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hydrogen powered boat

using solar/hydro natural sources
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I would love to get $3-5K together to build this boat, but in the mean time it is just an idea. Use solar panals on the deck to generate the electricity, use the electicity via hydrolysis to separate the hydrogen out of the sea water similar to a salt water pool. The idea came from our salt water chlorinator which uses only about 12volts and not too much milliampage to generate by electrodes in the water quite a significant amount of hydrogen along with the chlorine of course from the salt. Now if the hyrogen generated could be stored in stogage/compression tanks under the boats hull with the weight of the boat to give enough gas compression. At the top of the tanks you would lead fuel (hydrogen) pipes to the purpose built lean burn hyrogen powered engines. Speed would be regulated by adjusting the hyrogen flow valves. The boat would need no commercial/fossil fuels to run at all, just the sun's rays and the hydrogen derived from the surrounding sea water. What do you think!!!
budderoo, May 25 2001

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       You want to use solar power to generate electricity which will then run a fuel cell to produce hydrogen which you then burn in an internal combustion engine? Instead of using solar power to charge a battery which runs an electric motor?
angel, May 25 2001
  

       Yeah, what [angel] said.   

       It would take a lot more than $5K to build this boat. Unless you're talking about a solar powered rowboat or something.
egnor, May 25 2001
  

       You could also use the solar panel array as a landing/takeoff strip for jet aircraft!
beauxeault, May 25 2001
  

       Maybe it would be better to build a boathouse with the solar cells on the roof and the hydrogen-seperation and collection equipment inside, and then simply fuel up your boat at the dock. That way your boat has to carry no more equipment than a standard motorcraft. Of course this limits your trip length to the size of your onboard fuel tank. For long cruises you're better off, as Angel suggests, just running an electric motor.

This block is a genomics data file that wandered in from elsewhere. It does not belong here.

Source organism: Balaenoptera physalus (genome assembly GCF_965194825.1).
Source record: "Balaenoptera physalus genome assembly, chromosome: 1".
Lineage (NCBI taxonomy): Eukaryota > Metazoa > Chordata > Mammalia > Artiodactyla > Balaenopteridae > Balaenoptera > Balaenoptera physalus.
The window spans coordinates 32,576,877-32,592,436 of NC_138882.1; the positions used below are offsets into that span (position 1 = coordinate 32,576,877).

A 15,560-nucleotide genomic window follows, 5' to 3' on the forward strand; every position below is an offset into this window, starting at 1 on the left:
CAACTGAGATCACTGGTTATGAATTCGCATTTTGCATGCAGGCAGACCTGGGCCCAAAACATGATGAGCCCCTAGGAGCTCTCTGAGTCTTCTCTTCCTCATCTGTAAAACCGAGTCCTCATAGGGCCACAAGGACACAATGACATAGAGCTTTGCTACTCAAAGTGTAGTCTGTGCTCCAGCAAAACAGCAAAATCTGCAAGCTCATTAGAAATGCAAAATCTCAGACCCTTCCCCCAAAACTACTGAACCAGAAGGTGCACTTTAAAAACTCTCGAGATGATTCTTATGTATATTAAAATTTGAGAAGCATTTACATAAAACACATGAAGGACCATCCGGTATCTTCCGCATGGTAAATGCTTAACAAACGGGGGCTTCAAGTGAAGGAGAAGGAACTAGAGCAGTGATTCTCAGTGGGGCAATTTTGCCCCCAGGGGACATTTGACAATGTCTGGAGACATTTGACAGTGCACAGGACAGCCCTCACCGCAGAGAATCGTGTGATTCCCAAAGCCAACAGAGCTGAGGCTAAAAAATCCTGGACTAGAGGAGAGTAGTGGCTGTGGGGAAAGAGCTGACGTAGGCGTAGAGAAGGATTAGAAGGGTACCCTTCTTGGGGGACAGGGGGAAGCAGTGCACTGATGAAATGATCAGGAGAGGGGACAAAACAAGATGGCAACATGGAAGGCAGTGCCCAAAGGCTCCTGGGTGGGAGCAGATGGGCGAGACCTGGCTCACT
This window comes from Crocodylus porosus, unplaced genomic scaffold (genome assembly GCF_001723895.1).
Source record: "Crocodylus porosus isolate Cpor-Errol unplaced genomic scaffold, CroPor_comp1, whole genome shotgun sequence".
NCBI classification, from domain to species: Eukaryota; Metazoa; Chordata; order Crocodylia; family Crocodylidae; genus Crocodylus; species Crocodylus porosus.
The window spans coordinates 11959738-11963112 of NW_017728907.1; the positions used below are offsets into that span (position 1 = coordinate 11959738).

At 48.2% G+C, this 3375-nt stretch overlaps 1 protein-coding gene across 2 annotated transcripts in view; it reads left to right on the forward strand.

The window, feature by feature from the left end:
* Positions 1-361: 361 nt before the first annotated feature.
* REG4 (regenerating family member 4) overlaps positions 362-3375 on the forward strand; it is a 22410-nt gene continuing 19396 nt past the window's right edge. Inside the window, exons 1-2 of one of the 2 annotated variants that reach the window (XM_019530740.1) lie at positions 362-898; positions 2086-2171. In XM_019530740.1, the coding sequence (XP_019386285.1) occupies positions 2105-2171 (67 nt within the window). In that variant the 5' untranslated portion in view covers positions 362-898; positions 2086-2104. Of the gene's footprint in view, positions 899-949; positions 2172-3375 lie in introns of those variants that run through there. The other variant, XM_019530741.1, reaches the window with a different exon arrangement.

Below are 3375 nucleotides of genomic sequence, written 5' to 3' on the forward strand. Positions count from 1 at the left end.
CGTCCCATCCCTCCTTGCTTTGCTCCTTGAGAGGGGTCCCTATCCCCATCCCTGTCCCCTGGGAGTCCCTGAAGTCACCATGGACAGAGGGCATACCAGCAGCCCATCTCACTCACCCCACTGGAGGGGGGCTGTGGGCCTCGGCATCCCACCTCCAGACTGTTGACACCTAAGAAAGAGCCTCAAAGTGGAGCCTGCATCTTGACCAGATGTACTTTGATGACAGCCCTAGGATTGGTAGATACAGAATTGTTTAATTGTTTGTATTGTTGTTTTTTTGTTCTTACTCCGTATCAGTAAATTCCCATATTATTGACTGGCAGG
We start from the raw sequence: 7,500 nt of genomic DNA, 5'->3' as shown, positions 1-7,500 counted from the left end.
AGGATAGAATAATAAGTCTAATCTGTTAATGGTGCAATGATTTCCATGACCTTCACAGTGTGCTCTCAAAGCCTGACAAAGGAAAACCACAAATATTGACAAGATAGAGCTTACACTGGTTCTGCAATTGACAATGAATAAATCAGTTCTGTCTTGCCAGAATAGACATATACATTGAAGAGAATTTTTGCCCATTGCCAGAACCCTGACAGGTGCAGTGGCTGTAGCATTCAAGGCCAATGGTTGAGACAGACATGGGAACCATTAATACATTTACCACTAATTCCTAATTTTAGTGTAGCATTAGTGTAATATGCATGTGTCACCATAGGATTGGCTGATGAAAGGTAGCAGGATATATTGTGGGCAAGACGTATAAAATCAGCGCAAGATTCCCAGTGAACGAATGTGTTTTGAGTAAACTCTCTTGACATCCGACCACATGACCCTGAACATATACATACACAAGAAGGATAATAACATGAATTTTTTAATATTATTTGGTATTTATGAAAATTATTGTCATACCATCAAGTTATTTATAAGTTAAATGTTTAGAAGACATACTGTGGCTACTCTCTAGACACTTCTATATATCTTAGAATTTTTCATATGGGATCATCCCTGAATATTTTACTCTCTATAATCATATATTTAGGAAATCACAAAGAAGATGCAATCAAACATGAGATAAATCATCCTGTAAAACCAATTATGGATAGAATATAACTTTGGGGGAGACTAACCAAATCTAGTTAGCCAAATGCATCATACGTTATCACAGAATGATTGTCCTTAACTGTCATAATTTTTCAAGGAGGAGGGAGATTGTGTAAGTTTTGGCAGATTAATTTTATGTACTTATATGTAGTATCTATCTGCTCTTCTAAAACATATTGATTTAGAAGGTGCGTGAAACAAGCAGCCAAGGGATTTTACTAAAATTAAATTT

Dog Ed, May 25 2001
  

       It sounds like a good idea . You should equip the boat with a windmill electric generator as well for those stormy days.
novaspell1, Feb 10 2002
  

       Waste of energy. You get more energy by directly using an electric motor with solar cells. Also you get only very little energy from the sun, only in FL you may be able to run a very small electric outboard.
LaoTse, Apr 30 2002
  

       OVBIOUSLY THEY DON'T GET IT...IT MAY SOUND IMPOSSIBLE BUT I THINK IT IS NOT.THEY SAYD THAT TO FLY WAS NOT POSSIBLE AND YOU SEE NOW.I THINK IS A GRATE IDEA AND I THOUGHT ABOUT THE SAME SOME TIME AGO. WHY NOT RUNNING AN ELECTRIC MOTOR INSTADE ALL THIS ...SIMPLE...IT COULD BE A MUCH BETTER WAY TO STORAGE ENERGY THEN A BUNCH OF BATTERYS THAT YOU'LL HAVE TO REPLACE EVERY 3 YEARS AT LEAST.AND WITCH IS CONTAMINATING TOO.
GUI, May 27 2002
  

       gui, please don't shout. How about editing the anno so we aren't all deafened.   

       oh, and said, great, instead, batteries, which.   

       No wrong apostrophes though.
yamahito, May 27 2002
  

       Not a bad idea but I think you would be looking at closer to $20-30 K!!!
ferret, May 27 2002
  

       Boats like your talking about cost about 2.5K/ft. Where would you sit in your two foot boat? Also it takes way more energy to produce hydrogen than you get when you burn it so your efficiency would be way down. Then the compressor and storage, you're talking about a seagoing factory.